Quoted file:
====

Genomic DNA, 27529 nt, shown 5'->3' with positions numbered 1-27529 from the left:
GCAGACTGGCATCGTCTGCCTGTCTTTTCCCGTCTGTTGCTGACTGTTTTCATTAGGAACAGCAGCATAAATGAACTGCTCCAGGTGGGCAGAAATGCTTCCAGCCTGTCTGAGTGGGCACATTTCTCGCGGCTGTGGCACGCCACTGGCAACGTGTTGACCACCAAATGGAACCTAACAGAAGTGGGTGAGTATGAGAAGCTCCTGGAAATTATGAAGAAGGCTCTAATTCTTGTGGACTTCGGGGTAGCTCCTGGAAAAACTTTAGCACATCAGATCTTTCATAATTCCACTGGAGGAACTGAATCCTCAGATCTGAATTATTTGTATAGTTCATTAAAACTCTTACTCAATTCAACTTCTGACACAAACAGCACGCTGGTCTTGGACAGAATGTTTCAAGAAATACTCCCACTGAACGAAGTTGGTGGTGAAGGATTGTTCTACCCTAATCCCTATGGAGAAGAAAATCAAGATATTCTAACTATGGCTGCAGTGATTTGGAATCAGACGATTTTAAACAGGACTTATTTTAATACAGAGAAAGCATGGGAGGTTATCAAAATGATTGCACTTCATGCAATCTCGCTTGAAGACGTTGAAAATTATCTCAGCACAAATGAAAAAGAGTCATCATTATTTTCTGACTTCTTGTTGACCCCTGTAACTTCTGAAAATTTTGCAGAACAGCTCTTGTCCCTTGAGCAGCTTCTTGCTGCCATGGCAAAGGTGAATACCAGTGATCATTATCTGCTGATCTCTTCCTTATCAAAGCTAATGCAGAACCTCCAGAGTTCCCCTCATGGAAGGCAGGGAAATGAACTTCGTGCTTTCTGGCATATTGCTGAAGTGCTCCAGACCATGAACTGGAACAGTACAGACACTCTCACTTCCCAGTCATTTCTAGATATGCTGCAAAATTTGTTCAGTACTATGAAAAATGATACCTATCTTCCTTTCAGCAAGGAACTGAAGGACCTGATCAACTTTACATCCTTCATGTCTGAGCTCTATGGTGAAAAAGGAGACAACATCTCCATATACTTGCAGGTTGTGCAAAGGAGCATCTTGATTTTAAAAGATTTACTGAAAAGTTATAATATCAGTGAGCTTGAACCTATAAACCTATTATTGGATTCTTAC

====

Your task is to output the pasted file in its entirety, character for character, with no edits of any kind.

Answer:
Genomic DNA, 27529 nt, shown 5'->3' with positions numbered 1-27529 from the left:
GCAGACTGGCATCGTCTGCCTGTCTTTTCCCGTCTGTTGCTGACTGTTTTCATTAGGAACAGCAGCATAAATGAACTGCTCCAGGTGGGCAGAAATGCTTCCAGCCTGTCTGAGTGGGCACATTTCTCGCGGCTGTGGCACGCCACTGGCAACGTGTTGACCACCAAATGGAACCTAACAGAAGTGGGTGAGTATGAGAAGCTCCTGGAAATTATGAAGAAGGCTCTAATTCTTGTGGACTTCGGGGTAGCTCCTGGAAAAACTTTAGCACATCAGATCTTTCATAATTCCACTGGAGGAACTGAATCCTCAGATCTGAATTATTTGTATAGTTCATTAAAACTCTTACTCAATTCAACTTCTGACACAAACAGCACGCTGGTCTTGGACAGAATGTTTCAAGAAATACTCCCACTGAACGAAGTTGGTGGTGAAGGATTGTTCTACCCTAATCCCTATGGAGAAGAAAATCAAGATATTCTAACTATGGCTGCAGTGATTTGGAATCAGACGATTTTAAACAGGACTTATTTTAATACAGAGAAAGCATGGGAGGTTATCAAAATGATTGCACTTCATGCAATCTCGCTTGAAGACGTTGAAAATTATCTCAGCACAAATGAAAAAGAGTCATCATTATTTTCTGACTTCTTGTTGACCCCTGTAACTTCTGAAAATTTTGCAGAACAGCTCTTGTCCCTTGAGCAGCTTCTTGCTGCCATGGCAAAGGTGAATACCAGTGATCATTATCTGCTGATCTCTTCCTTATCAAAGCTAATGCAGAACCTCCAGAGTTCCCCTCATGGAAGGCAGGGAAATGAACTTCGTGCTTTCTGGCATATTGCTGAAGTGCTCCAGACCATGAACTGGAACAGTACAGACACTCTCACTTCCCAGTCATTTCTAGATATGCTGCAAAATTTGTTCAGTACTATGAAAAATGATACCTATCTTCCTTTCAGCAAGGAACTGAAGGACCTGATCAACTTTACATCCTTCATGTCTGAGCTCTATGGTGAAAAAGGAGACAACATCTCCATATACTTGCAGGTTGTGCAAAGGAGCATCTTGATTTTAAAAGATTTACTGAAAAGTTATAATATCAGTGAGCTTGAACCTATAAACCTATTATTGGATTCTTAC